Why Do Investors Use Credit Ratings?

When making investment decisions, credit ratings and any related rating and industry trend reports can be helpful tools, provided you use them appropriately.  Credit ratings may offer an alternative point of view to your own financial analysis or that of your financial adviser.

Credit ratings may enable you to compare risks among investments in your portfolio. Considering the credit ratings of multiple credit rating agencies may be useful because they may offer diverse views on the creditworthiness of an investment.

In general, if you use credit ratings, they should be in addition to, and not a replacement for, your own research, analysis, and judgment to determine whether an investment best satisfies your needs.  Remember that credit ratings address credit risk only.  They do not address other risks such as liquidity risk, interest rate or market risk, or prepayment risk. The bottom line is that you should know what you are buying and only invest in what you understand.

Important Considerations

A credit rating is an assessment of the creditworthiness of a debt instrument or issuer, based on a credit rating agency’s analytical models, assumptions, and expectations.  While historical financial and operating experience and collateral performance may factor into the analysis, credit ratings are simply a prediction of the likelihood that a bond issuer will repay the obligation in the future.  The predictions are based on the views of the credit rating agency, which may differ from your view and those of other industry participants.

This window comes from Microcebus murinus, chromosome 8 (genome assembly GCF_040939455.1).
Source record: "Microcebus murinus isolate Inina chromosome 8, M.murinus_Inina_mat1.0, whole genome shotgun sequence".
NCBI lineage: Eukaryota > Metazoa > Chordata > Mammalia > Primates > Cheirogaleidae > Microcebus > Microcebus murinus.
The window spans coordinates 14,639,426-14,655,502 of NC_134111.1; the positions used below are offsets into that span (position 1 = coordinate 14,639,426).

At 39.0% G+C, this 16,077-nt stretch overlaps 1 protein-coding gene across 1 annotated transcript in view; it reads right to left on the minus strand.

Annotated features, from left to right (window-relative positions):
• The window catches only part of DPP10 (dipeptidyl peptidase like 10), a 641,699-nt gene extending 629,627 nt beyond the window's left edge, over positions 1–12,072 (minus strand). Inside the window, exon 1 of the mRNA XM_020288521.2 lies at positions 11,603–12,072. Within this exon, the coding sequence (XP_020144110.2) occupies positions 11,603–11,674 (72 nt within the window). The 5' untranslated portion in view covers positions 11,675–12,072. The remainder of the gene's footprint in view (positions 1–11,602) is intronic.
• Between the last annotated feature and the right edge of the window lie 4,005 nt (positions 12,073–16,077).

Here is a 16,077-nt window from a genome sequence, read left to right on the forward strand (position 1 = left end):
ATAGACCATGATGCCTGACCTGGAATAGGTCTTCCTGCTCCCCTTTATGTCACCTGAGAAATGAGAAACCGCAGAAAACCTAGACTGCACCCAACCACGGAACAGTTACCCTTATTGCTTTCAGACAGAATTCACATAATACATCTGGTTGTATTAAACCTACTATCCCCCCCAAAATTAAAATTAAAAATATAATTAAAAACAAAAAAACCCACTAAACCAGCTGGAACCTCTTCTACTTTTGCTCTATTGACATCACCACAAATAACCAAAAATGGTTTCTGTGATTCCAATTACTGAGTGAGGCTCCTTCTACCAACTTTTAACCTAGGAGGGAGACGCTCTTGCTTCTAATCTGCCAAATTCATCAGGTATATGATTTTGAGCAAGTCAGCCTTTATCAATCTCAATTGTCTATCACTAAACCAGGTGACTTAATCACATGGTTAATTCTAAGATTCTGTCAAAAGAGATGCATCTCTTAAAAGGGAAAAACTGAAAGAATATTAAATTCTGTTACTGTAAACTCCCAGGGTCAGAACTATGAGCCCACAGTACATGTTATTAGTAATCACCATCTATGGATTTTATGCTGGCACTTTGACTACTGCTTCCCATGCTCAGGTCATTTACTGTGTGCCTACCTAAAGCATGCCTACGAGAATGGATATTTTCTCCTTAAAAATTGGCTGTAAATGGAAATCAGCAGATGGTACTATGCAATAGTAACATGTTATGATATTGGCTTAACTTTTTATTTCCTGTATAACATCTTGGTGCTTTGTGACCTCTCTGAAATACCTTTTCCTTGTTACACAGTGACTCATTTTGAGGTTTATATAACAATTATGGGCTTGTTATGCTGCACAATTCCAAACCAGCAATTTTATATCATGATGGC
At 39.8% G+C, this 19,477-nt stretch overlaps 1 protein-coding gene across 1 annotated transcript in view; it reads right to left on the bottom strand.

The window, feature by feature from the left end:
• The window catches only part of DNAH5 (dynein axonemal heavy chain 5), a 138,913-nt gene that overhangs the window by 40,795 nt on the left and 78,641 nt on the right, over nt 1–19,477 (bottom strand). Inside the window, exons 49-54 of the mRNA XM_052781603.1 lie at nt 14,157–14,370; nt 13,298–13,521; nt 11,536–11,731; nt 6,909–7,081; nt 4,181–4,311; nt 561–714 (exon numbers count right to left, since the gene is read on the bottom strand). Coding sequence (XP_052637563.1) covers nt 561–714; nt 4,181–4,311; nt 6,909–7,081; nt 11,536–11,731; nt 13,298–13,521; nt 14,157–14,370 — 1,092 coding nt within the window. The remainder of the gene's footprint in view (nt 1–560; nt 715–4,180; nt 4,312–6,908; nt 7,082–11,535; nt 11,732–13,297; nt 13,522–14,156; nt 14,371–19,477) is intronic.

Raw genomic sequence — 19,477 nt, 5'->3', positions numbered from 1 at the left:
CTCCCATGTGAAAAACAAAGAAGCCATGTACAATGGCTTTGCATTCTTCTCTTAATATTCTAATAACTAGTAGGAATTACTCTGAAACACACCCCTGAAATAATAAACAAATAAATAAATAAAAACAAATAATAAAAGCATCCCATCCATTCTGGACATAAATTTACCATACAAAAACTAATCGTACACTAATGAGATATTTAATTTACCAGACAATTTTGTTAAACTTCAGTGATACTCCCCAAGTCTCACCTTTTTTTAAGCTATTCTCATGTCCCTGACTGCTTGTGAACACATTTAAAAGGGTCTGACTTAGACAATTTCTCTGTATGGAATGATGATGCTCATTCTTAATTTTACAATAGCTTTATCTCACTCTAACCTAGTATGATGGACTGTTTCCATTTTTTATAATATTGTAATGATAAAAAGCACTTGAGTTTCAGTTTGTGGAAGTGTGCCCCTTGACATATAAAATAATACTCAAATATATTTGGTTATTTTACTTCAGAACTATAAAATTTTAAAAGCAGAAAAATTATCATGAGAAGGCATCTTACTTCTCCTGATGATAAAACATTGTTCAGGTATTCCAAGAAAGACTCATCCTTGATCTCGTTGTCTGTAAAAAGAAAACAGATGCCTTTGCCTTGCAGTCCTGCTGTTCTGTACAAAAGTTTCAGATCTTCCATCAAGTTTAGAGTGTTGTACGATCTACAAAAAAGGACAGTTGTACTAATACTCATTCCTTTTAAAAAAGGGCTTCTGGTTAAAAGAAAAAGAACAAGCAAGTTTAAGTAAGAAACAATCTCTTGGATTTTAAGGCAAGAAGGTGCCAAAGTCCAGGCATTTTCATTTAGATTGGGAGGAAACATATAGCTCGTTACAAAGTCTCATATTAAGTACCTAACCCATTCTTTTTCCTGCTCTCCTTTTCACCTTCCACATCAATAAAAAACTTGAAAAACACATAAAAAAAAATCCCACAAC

Credit rating changes can happen at any time, without warning, and at any rating level. Some credit rating agencies provide rating “outlooks” and rating “watches” to formally alert investors about potential revisions to those ratings.  Even still, these alerts may not precede every rating action.

You should understand the information that credit ratings are intended to convey and any limitations to the ratings.  You should also evaluate the bond’s prospectus or other documents that provide financial information, industry news and reports, and non-credit-related factors to determine whether an investment is suitable for you.  Consider seeking professional advice, particularly if you have questions about analyzing the information.

North Dakota Securities Department 
State Capitol     |     600 E. Boulevard Ave., 5th Floor     |     Bismarck, ND 58505
PHONE: (701) 328-2910     |     E-MAIL: ndsecurities@nd.gov    |   WEBSITE:  www.securities.nd.gov